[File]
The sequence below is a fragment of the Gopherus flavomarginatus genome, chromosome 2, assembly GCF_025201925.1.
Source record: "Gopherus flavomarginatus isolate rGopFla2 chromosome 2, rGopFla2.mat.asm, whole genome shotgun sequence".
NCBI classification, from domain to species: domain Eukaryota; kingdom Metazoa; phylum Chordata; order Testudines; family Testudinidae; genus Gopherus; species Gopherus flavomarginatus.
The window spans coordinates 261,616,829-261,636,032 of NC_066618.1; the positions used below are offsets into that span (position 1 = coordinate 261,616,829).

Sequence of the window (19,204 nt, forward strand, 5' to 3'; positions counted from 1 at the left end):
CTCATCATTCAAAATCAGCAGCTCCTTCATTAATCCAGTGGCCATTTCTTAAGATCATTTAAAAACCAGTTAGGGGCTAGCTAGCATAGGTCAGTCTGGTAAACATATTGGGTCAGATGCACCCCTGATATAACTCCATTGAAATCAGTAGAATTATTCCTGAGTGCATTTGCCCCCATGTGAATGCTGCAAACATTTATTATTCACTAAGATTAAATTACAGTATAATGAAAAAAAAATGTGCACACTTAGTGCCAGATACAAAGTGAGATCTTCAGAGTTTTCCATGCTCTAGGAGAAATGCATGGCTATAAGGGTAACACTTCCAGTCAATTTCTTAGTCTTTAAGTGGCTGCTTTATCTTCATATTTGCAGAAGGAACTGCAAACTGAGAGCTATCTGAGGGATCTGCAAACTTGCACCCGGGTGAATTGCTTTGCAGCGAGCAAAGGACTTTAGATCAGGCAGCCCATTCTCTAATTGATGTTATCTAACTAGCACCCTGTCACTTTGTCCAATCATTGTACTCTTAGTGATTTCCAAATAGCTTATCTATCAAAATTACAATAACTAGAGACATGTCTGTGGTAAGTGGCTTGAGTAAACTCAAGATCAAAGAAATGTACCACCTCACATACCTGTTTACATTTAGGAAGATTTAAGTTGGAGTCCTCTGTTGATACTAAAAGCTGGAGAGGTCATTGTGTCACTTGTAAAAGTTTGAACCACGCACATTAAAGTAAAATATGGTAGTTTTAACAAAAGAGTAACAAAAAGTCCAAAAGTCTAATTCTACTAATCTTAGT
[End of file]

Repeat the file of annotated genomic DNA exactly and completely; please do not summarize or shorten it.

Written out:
The sequence below is a fragment of the Gopherus flavomarginatus genome, chromosome 2, assembly GCF_025201925.1.
Source record: "Gopherus flavomarginatus isolate rGopFla2 chromosome 2, rGopFla2.mat.asm, whole genome shotgun sequence".
NCBI classification, from domain to species: domain Eukaryota; kingdom Metazoa; phylum Chordata; order Testudines; family Testudinidae; genus Gopherus; species Gopherus flavomarginatus.
The window spans coordinates 261,616,829-261,636,032 of NC_066618.1; the positions used below are offsets into that span (position 1 = coordinate 261,616,829).

Sequence of the window (19,204 nt, forward strand, 5' to 3'; positions counted from 1 at the left end):
CTCATCATTCAAAATCAGCAGCTCCTTCATTAATCCAGTGGCCATTTCTTAAGATCATTTAAAAACCAGTTAGGGGCTAGCTAGCATAGGTCAGTCTGGTAAACATATTGGGTCAGATGCACCCCTGATATAACTCCATTGAAATCAGTAGAATTATTCCTGAGTGCATTTGCCCCCATGTGAATGCTGCAAACATTTATTATTCACTAAGATTAAATTACAGTATAATGAAAAAAAAATGTGCACACTTAGTGCCAGATACAAAGTGAGATCTTCAGAGTTTTCCATGCTCTAGGAGAAATGCATGGCTATAAGGGTAACACTTCCAGTCAATTTCTTAGTCTTTAAGTGGCTGCTTTATCTTCATATTTGCAGAAGGAACTGCAAACTGAGAGCTATCTGAGGGATCTGCAAACTTGCACCCGGGTGAATTGCTTTGCAGCGAGCAAAGGACTTTAGATCAGGCAGCCCATTCTCTAATTGATGTTATCTAACTAGCACCCTGTCACTTTGTCCAATCATTGTACTCTTAGTGATTTCCAAATAGCTTATCTATCAAAATTACAATAACTAGAGACATGTCTGTGGTAAGTGGCTTGAGTAAACTCAAGATCAAAGAAATGTACCACCTCACATACCTGTTTACATTTAGGAAGATTTAAGTTGGAGTCCTCTGTTGATACTAAAAGCTGGAGAGGTCATTGTGTCACTTGTAAAAGTTTGAACCACGCACATTAAAGTAAAATATGGTAGTTTTAACAAAAGAGTAACAAAAAGTCCAAAAGTCTAATTCTACTAATCTTAGT